P.S. DR's also tell you not to overstretch the string after you've put them on. Although that advice may only apply to DRs.
  9. Cut it...
  10. Blackbird

    Blackbird Moderator Supporting Member

    Mar 18, 2000
    Cutting is the way to go...

    Will C.:cool:
  11. phil_chew


    Mar 22, 2000
    Looks like I'm the minority here. I don't cut my strings. My bass is a 35 inch scale string-through-body kind so with that extra distance, I don't find that I have to make too many turns of the peg.
  12. Whilst Nathan East and Lee Sklar are two of my favourite players, I have tried both ways, and as someone said, it's crap. Makes no diff. to the sound IMO. Cut 'em!
  13. If you have the old Fender style tuning post cut them 5" this includes the 1/2" you will stick in the post.
  14. Flatwound

    Flatwound Supporting Member

    Sep 9, 2000
    San Diego
    Well, I've done it both ways, but lately I haven't been cutting them. I've had some problems with funny-sounding strings and I'm trying to figure it out. Of course, now I have a big ball of string around the E post, but once the strings settle in, I don't have trouble with them going out of tune.
  15. Reg


    Aug 19, 2000
    im not 100% sure, but i think that d'addario reccomend that you only have bout 2 winds round the post (ie. cut em)

    i tink i got that from there catalog.

    p.s damn d'addario fretless "chromes" are damned expencive and really hard to get hold of in NZ, aaarrrggg
  16. CamMcIntyre


    Jun 6, 2000
    Ok, i've never changed my strings on my MIM Jazz [the guy @ the store does it] so heres my question & i think it kinda fits in with this post. How far past the tuning post should i cut them & where should i put the right angle so that it fits into the tuning post thing? the reason for this is that i broke 2 strings [E & G] last night @ a party right before playing a song & i'm thinking i should take back ups for now on or @ least until i get another bass so that all i'd have to do is go to fretless [or fretted] depending on which one has broken strings. Any help, tia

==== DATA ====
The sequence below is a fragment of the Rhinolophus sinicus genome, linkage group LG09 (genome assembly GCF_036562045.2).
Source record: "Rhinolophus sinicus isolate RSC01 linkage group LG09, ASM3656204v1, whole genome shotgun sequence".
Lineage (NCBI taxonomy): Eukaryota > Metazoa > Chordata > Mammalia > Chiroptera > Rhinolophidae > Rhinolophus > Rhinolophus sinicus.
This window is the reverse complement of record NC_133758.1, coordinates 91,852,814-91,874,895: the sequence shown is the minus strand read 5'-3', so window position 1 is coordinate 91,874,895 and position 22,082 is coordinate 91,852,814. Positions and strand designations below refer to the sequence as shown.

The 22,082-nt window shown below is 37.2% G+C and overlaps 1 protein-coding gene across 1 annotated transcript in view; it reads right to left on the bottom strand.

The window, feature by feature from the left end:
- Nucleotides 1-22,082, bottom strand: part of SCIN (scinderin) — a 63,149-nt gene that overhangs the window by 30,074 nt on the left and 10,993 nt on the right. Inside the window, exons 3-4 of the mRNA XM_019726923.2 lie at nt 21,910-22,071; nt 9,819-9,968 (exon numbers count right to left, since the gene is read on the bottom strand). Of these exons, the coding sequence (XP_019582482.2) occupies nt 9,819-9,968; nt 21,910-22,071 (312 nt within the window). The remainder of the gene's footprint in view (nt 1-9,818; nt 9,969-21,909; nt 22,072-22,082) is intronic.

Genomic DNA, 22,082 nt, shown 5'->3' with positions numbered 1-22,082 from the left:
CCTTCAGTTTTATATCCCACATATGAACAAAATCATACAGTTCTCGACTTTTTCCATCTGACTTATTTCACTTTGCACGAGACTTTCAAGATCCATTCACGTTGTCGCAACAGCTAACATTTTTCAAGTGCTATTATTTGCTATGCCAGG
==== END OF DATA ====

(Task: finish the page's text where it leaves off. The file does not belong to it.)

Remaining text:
17. on my Precision Plus I only trim the E string to keep the number of turns down on the machinehead; the A string post ends up with a lot of turns on it, but that helps put more pressure on the nut to stop it buzzing when played open, which I think is a common problem on the A strings of Fenders.
    (on the Warmoth P-bass I'm building I've put roller string trees on the headstock to put more pressure on all the strings at the nut).

  18. reveille_509


    Aug 17, 2000
    That is a problem with my Fender A string. Why is that?
  19. I think it's due to the insufficient break angle of the A string between the nut and machinehead, as the headstock is in line with the neck and not angled back. the E string has a sharper break angle as it's closer to the nut, and the D and G have the round string retainer, so those strings don't rattle when played open.
  20. i have been cutting and hand winding for 15 years and i have never had a problem, i had more problems when i didn't cut

Share This Page